Remember, you don't want to attach these voltage levels directly to any Arduino I/O pins, they will be at least 1 volt over 5 VDC those pins are made for.  What you could do is have each pass through the input side of an opto-isolator (also called an opto-coupler) with the photo-transistor powered by the +5V pin from your Arduino.  The photo-transistor in the two opto-isolators can be biased to work as a switch and can safely be wired to an I/O (you'll need one per opto-isolator).
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they will be at least 1 volt over 5 VDC those pins are made for
Oh, I forgot this.
 I will think about a solution for this when I have finished the actual idea.
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I have still a problem:
I am afraid that the current "I" is the sum of the two power supplies. I already know that the voltage "U" will not be the sum because the power sources are switched parallel.
Is this really the case, and if it is the case: Do I have to be afraid that the Arduino cannot work with that?
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You don't need to worry about this in this case.  While it is true that the current at a node is the the sum of all currents flowing into it, in this case these currents shouldn't be excessive.  

This is partially because both the wall wart and the battery are (more or less) constant voltage, variable current power sources.  While it is possible to draw upto some limit of current from either source, neither source is trying to force a specific level of current into the circuit (as would be the case for a constant current source).  So the actual current drawn is going to be determined by the load the rest of the circuit presents to the power source; the most the power source can supply if positive is shorted to negative, a little bit less if the load is slight, or not a lot if the load is large.

The other reason it's not going to be an issue is the built-in current limiting features of standard Arduino boards.  Because the power is going through the voltage regulator circuit, it will basically only draw the current necessary to power the board and anything powered from the board.  Now a short either on the Arduino board, or in another part of the circuit could possibibly cause damaging amouts of current to be drawn, but unless there is a problem like that the current won't be excessive.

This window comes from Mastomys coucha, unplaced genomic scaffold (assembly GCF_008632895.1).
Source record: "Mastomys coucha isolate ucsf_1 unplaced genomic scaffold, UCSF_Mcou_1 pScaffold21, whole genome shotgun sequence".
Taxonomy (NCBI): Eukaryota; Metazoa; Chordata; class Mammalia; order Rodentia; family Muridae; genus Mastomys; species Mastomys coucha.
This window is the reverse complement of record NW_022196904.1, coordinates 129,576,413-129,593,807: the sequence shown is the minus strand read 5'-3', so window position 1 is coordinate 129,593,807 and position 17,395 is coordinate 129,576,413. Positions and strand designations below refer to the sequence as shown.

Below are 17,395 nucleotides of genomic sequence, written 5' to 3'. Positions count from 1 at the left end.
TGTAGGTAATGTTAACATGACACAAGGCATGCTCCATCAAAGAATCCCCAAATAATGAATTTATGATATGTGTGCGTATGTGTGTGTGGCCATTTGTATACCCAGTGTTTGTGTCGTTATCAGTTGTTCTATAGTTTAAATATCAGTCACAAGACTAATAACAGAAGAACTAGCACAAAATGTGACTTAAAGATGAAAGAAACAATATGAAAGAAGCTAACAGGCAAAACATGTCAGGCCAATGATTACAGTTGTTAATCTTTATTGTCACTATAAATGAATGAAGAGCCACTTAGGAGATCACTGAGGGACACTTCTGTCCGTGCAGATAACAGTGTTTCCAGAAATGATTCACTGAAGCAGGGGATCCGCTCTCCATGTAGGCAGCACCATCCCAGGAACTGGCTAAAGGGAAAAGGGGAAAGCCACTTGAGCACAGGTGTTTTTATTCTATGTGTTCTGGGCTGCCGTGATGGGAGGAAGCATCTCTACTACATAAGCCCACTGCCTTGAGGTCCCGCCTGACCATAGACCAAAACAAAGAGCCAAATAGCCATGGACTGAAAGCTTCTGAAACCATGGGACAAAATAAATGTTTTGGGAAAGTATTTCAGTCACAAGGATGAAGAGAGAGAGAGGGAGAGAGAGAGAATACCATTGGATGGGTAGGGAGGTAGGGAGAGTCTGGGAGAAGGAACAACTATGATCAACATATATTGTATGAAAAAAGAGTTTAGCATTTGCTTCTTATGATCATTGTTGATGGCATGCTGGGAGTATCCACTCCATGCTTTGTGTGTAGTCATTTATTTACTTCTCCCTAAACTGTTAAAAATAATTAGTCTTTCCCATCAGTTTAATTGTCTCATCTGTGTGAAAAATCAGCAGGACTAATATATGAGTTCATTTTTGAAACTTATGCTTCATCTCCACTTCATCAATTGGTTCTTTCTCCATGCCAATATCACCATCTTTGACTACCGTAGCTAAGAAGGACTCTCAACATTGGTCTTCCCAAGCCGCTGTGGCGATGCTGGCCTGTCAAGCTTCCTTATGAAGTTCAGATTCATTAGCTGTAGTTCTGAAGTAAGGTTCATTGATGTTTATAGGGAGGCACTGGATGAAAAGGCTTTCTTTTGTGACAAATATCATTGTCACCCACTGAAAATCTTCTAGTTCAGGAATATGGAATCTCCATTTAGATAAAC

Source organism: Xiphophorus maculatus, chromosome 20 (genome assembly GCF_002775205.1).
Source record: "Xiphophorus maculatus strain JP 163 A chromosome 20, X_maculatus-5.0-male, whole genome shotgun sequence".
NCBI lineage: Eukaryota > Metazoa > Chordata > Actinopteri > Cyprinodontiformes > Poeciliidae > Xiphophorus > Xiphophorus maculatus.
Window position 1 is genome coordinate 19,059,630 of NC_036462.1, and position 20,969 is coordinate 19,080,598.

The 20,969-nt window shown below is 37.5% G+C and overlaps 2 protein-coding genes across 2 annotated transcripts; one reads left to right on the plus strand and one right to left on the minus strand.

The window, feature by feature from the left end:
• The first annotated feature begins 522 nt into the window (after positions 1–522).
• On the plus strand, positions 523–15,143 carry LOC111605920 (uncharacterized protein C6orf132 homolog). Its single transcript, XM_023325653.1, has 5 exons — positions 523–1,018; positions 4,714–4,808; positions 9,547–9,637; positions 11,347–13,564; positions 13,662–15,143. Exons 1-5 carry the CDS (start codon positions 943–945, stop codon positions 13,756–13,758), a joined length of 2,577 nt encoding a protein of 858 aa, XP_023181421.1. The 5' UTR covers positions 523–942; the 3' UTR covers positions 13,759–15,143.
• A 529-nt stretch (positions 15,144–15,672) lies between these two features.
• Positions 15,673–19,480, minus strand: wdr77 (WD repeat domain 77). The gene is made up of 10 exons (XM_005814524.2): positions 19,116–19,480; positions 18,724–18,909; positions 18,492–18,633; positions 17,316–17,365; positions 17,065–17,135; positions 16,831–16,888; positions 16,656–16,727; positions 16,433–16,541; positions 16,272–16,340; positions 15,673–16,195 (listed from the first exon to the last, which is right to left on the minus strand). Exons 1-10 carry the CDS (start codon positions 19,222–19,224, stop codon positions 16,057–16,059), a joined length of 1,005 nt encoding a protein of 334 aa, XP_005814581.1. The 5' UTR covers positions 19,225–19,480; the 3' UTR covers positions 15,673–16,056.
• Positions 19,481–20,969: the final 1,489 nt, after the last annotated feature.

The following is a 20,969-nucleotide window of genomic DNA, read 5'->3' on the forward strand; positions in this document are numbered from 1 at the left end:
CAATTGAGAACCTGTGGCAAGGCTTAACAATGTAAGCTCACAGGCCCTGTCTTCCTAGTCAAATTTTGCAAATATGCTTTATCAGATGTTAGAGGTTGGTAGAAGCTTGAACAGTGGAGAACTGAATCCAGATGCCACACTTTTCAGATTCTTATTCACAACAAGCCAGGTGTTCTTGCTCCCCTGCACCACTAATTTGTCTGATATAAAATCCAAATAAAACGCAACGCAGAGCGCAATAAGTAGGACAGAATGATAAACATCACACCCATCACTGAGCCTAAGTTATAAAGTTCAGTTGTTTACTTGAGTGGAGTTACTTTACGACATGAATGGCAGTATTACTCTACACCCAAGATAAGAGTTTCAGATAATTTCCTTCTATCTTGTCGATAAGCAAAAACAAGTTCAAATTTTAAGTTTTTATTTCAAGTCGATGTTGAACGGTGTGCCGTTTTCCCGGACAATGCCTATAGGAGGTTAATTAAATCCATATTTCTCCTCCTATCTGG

Of course, this isn't the case if you want to attach 5 VDC to the +5V pin, or 3.3 VDC to the +3.3V pin .  Then you would need some way to limit the current to below the microprocessor's rated maximum current (this information will be in the datasheet for the specific microprocessor chip in question).
« Last Edit: August 28, 2012, 09:26:48 am by Far-seeker » Logged

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Thank you very much! Now, I feel sure that this will won't cause trouble.
I think this is a very easy way if you want to have more than one power source
However, can I be really sure that the battery's voltage is always less then the one from the wallwart? It is very important for me that the battery is only used if the main power supply isn't working anymore. (I want that the batteries aren't even used if everything is normal.)
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With a design this simple, being completely sure the batteries won't draw any current while the main power is still on isn't possible.  1.5 VDC is only the nominal voltage for alkaline primary cells. A completely new battery may actually measure higher than 1.5 VDC on multimeter, and one that's partially discharged will measure somewhat less than 1.5 VDC.  So it is possible for a very fresh set of six alkaline AAs (e.g. if they each are about 1.6 VDC) to initially have higher voltage than a 9 VDC wall wart outputs (which may also be slightly above exactly 9 VDC).  However, most of the time the batteries will have at least slightly lower voltage, and that should be enough to keep any current drawn from the batteries very small unless the main power goes out.